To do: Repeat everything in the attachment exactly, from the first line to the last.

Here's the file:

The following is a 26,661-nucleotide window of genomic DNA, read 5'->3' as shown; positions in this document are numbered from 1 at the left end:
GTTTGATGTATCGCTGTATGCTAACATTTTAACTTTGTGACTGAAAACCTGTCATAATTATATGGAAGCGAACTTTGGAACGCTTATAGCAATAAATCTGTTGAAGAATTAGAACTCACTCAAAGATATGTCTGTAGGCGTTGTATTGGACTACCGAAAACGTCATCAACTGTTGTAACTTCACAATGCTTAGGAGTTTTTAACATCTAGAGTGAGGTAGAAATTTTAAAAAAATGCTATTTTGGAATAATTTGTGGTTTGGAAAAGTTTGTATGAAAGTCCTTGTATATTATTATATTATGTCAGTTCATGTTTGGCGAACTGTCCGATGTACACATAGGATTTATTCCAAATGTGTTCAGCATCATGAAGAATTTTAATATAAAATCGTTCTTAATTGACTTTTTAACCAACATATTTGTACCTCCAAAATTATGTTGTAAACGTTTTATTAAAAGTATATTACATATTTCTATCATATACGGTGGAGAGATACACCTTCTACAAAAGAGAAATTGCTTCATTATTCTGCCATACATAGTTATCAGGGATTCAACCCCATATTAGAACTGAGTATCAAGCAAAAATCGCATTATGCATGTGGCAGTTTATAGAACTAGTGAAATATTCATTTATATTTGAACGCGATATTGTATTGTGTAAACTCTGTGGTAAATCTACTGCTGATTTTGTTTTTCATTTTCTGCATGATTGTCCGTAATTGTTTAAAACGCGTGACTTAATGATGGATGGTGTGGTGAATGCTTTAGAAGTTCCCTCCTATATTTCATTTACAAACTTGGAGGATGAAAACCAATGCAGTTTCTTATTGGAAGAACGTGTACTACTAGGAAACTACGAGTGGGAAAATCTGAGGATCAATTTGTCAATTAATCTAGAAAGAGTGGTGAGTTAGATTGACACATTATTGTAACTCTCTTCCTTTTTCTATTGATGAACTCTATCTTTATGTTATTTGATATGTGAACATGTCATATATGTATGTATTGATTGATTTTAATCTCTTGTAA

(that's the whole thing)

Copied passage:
The following is a 26,661-nucleotide window of genomic DNA, read 5'->3' as shown; positions in this document are numbered from 1 at the left end:
GTTTGATGTATCGCTGTATGCTAACATTTTAACTTTGTGACTGAAAACCTGTCATAATTATATGGAAGCGAACTTTGGAACGCTTATAGCAATAAATCTGTTGAAGAATTAGAACTCACTCAAAGATATGTCTGTAGGCGTTGTATTGGACTACCGAAAACGTCATCAACTGTTGTAACTTCACAATGCTTAGGAGTTTTTAACATCTAGAGTGAGGTAGAAATTTTAAAAAAATGCTATTTTGGAATAATTTGTGGTTTGGAAAAGTTTGTATGAAAGTCCTTGTATATTATTATATTATGTCAGTTCATGTTTGGCGAACTGTCCGATGTACACATAGGATTTATTCCAAATGTGTTCAGCATCATGAAGAATTTTAATATAAAATCGTTCTTAATTGACTTTTTAACCAACATATTTGTACCTCCAAAATTATGTTGTAAACGTTTTATTAAAAGTATATTACATATTTCTATCATATACGGTGGAGAGATACACCTTCTACAAAAGAGAAATTGCTTCATTATTCTGCCATACATAGTTATCAGGGATTCAACCCCATATTAGAACTGAGTATCAAGCAAAAATCGCATTATGCATGTGGCAGTTTATAGAACTAGTGAAATATTCATTTATATTTGAACGCGATATTGTATTGTGTAAACTCTGTGGTAAATCTACTGCTGATTTTGTTTTTCATTTTCTGCATGATTGTCCGTAATTGTTTAAAACGCGTGACTTAATGATGGATGGTGTGGTGAATGCTTTAGAAGTTCCCTCCTATATTTCATTTACAAACTTGGAGGATGAAAACCAATGCAGTTTCTTATTGGAAGAACGTGTACTACTAGGAAACTACGAGTGGGAAAATCTGAGGATCAATTTGTCAATTAATCTAGAAAGAGTGGTGAGTTAGATTGACACATTATTGTAACTCTCTTCCTTTTTCTATTGATGAACTCTATCTTTATGTTATTTGATATGTGAACATGTCATATATGTATGTATTGATTGATTTTAATCTCTTGTAA